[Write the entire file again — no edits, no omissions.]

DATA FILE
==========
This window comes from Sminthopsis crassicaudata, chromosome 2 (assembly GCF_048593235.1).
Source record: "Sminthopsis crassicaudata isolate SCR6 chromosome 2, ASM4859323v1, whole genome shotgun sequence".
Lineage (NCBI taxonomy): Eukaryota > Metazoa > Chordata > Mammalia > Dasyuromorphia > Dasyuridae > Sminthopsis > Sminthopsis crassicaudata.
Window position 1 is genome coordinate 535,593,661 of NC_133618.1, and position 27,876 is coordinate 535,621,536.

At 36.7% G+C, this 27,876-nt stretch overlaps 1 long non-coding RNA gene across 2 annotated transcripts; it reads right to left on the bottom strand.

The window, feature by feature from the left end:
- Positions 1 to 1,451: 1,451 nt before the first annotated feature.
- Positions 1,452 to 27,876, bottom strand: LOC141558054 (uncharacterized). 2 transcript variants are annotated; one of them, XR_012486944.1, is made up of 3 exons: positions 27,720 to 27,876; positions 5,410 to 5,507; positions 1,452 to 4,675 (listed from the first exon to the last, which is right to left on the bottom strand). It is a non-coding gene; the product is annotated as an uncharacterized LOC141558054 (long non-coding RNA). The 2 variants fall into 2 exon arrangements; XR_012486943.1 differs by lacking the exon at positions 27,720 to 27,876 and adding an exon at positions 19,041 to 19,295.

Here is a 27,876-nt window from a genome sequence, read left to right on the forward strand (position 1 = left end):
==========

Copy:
This window comes from Sminthopsis crassicaudata, chromosome 2 (assembly GCF_048593235.1).
Source record: "Sminthopsis crassicaudata isolate SCR6 chromosome 2, ASM4859323v1, whole genome shotgun sequence".
Lineage (NCBI taxonomy): Eukaryota > Metazoa > Chordata > Mammalia > Dasyuromorphia > Dasyuridae > Sminthopsis > Sminthopsis crassicaudata.
Window position 1 is genome coordinate 535,593,661 of NC_133618.1, and position 27,876 is coordinate 535,621,536.

At 36.7% G+C, this 27,876-nt stretch overlaps 1 long non-coding RNA gene across 2 annotated transcripts; it reads right to left on the bottom strand.

The window, feature by feature from the left end:
- Positions 1 to 1,451: 1,451 nt before the first annotated feature.
- Positions 1,452 to 27,876, bottom strand: LOC141558054 (uncharacterized). 2 transcript variants are annotated; one of them, XR_012486944.1, is made up of 3 exons: positions 27,720 to 27,876; positions 5,410 to 5,507; positions 1,452 to 4,675 (listed from the first exon to the last, which is right to left on the bottom strand). It is a non-coding gene; the product is annotated as an uncharacterized LOC141558054 (long non-coding RNA). The 2 variants fall into 2 exon arrangements; XR_012486943.1 differs by lacking the exon at positions 27,720 to 27,876 and adding an exon at positions 19,041 to 19,295.

Here is a 27,876-nt window from a genome sequence, read left to right on the forward strand (position 1 = left end):